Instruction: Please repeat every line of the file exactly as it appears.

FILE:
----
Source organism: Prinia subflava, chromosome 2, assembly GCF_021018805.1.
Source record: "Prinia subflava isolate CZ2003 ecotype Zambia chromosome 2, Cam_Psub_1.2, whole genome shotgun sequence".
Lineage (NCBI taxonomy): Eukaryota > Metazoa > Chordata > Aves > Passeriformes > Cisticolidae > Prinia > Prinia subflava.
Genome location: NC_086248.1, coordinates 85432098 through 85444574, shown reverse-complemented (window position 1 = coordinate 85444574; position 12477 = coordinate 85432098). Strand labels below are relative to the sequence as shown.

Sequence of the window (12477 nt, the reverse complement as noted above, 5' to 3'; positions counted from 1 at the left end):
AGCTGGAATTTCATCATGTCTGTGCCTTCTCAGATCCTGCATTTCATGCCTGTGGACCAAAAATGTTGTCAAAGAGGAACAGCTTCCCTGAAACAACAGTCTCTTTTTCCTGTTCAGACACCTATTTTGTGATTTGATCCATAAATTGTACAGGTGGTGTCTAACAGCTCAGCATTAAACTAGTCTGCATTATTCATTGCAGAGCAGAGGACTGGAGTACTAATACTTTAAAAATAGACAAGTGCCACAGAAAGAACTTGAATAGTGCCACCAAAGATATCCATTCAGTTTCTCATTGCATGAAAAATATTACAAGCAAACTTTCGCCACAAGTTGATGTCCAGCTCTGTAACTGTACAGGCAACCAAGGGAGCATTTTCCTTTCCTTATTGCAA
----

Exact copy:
Source organism: Prinia subflava, chromosome 2, assembly GCF_021018805.1.
Source record: "Prinia subflava isolate CZ2003 ecotype Zambia chromosome 2, Cam_Psub_1.2, whole genome shotgun sequence".
Lineage (NCBI taxonomy): Eukaryota > Metazoa > Chordata > Aves > Passeriformes > Cisticolidae > Prinia > Prinia subflava.
Genome location: NC_086248.1, coordinates 85432098 through 85444574, shown reverse-complemented (window position 1 = coordinate 85444574; position 12477 = coordinate 85432098). Strand labels below are relative to the sequence as shown.

Sequence of the window (12477 nt, the reverse complement as noted above, 5' to 3'; positions counted from 1 at the left end):
AGCTGGAATTTCATCATGTCTGTGCCTTCTCAGATCCTGCATTTCATGCCTGTGGACCAAAAATGTTGTCAAAGAGGAACAGCTTCCCTGAAACAACAGTCTCTTTTTCCTGTTCAGACACCTATTTTGTGATTTGATCCATAAATTGTACAGGTGGTGTCTAACAGCTCAGCATTAAACTAGTCTGCATTATTCATTGCAGAGCAGAGGACTGGAGTACTAATACTTTAAAAATAGACAAGTGCCACAGAAAGAACTTGAATAGTGCCACCAAAGATATCCATTCAGTTTCTCATTGCATGAAAAATATTACAAGCAAACTTTCGCCACAAGTTGATGTCCAGCTCTGTAACTGTACAGGCAACCAAGGGAGCATTTTCCTTTCCTTATTGCAA